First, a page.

A friend of mine told me a story about her son with autism that illustrates my point that we need to spend more time working on our ability to take the perspective of individuals with ASD.  When her son was young he used to find specific praise aversive.  His parents and teachers tried to change his behavior so that he would receive praise in a positive manner instead of cringing every time someone told him something positive about his academic or social performance.  They were unsuccessful.  The child continued to dislike praise for many years.  Now the child is a very successful teen who is indistinguishable from his peers.  His parents can now ask him questions about why he behaved certain ways when he was younger, and this really has helped them understand autism from the child’s perspective.  When they asked him why he didn’t like praise he said, “Because I would immediately get anxious thinking that I wouldn’t be able to do whatever you praised me for again, and you would be disappointed.”  When she told me that story, all I could say was, “Wow.” Never in a million years would I have thought that a child would find praise aversive because of the fear of not being able to please that person again in the future.  A functional behavior assessment would have never gotten to the root of the problem unless the child was able to answer the question, “Why don’t you like it when people praise you?”  At the time, this child had limited verbal skills and was not able to answer that question.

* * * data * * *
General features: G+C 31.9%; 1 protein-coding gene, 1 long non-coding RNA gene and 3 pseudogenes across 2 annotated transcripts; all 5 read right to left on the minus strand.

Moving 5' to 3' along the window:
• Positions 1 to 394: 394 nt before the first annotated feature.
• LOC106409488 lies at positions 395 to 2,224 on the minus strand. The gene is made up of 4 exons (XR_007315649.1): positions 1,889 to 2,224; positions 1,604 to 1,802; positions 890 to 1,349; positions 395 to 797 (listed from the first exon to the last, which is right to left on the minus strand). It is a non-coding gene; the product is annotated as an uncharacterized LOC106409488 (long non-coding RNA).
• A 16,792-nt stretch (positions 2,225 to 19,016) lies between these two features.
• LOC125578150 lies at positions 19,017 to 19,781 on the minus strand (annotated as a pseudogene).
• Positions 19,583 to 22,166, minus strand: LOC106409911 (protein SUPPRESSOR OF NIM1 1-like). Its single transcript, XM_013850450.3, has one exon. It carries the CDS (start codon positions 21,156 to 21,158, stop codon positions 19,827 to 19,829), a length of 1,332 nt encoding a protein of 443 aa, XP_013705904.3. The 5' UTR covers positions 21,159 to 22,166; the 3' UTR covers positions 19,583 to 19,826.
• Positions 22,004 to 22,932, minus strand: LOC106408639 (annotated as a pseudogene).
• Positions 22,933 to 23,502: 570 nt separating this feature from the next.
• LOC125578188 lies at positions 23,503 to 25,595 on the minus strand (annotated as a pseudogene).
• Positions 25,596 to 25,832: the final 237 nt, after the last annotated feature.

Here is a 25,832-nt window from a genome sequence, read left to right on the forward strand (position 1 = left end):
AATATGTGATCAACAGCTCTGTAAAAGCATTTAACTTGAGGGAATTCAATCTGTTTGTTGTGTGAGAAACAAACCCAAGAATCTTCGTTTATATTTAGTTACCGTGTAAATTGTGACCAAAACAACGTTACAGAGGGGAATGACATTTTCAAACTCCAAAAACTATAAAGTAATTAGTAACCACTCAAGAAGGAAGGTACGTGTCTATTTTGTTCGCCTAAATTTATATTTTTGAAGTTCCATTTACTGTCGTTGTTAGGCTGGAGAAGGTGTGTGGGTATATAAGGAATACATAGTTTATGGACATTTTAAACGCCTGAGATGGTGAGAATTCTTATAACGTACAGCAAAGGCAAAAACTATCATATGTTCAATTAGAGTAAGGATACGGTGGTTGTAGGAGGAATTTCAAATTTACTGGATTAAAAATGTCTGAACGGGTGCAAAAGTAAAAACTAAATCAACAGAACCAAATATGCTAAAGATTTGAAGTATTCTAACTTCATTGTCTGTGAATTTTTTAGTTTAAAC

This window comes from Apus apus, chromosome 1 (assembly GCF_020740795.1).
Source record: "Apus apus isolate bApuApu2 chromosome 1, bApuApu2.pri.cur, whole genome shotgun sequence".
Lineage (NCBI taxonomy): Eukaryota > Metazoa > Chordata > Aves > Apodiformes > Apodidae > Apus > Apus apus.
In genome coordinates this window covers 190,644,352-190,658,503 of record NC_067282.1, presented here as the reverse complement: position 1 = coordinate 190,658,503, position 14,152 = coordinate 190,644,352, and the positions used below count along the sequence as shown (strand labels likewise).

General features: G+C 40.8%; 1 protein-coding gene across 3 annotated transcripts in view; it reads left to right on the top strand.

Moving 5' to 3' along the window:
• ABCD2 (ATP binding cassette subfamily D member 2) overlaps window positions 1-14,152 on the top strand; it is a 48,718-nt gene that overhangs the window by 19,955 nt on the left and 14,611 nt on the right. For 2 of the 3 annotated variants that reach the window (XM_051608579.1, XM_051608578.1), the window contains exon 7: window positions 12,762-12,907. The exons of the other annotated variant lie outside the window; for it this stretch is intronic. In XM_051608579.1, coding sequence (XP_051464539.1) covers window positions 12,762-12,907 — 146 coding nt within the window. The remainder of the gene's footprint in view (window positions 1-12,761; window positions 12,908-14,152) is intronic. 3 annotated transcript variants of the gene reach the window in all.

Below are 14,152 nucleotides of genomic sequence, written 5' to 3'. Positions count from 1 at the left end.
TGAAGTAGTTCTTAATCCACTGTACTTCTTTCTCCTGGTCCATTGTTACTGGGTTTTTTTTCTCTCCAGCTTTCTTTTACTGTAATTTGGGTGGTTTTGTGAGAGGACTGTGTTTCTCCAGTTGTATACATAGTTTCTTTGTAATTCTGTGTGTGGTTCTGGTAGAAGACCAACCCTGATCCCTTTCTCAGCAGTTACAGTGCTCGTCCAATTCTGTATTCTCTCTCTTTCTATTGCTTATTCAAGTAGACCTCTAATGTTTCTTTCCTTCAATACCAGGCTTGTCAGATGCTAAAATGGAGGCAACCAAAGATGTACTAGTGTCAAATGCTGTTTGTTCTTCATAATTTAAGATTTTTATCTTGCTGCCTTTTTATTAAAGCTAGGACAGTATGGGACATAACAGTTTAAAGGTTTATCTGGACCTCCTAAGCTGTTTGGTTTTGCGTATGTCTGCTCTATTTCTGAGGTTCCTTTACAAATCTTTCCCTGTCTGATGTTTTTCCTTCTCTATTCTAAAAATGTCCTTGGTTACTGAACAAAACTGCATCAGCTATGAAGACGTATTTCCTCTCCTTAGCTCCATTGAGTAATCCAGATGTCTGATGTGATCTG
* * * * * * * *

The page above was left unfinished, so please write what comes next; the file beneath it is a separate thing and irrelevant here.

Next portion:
Keep in mind that I am a behavior analyst.  Much of the work I do involves teaching new skills by designing ABA interventions that will be implemented in natural contexts.   So, I am not suggesting that functional behavior assessments and ABA interventions are not necessary.  Of course they are.  What I am trying to say is that first and foremost those of us who do not have ASD must put forth much more effort to improve our “mind blindness” when it comes to understanding individuals on the autism spectrum.  While it will continue to be necessary to teach individuals with ASD how to take the perspective of others, it certainly will remain necessary for the rest of the world to understand their perspective as well.

 

Written by Deb Leach, Ed.D., BCBA

Posted in General Tagged with: , , , ,

Don’t Just Speak, Communicate!

Over the last several years, I have worked with individuals with ASD ranging from children to adults. It is amazing how very different each case is, even though the diagnoses are the same. However, one thing that is consistent across individuals diagnosed with ASD is the deficits in communication skills.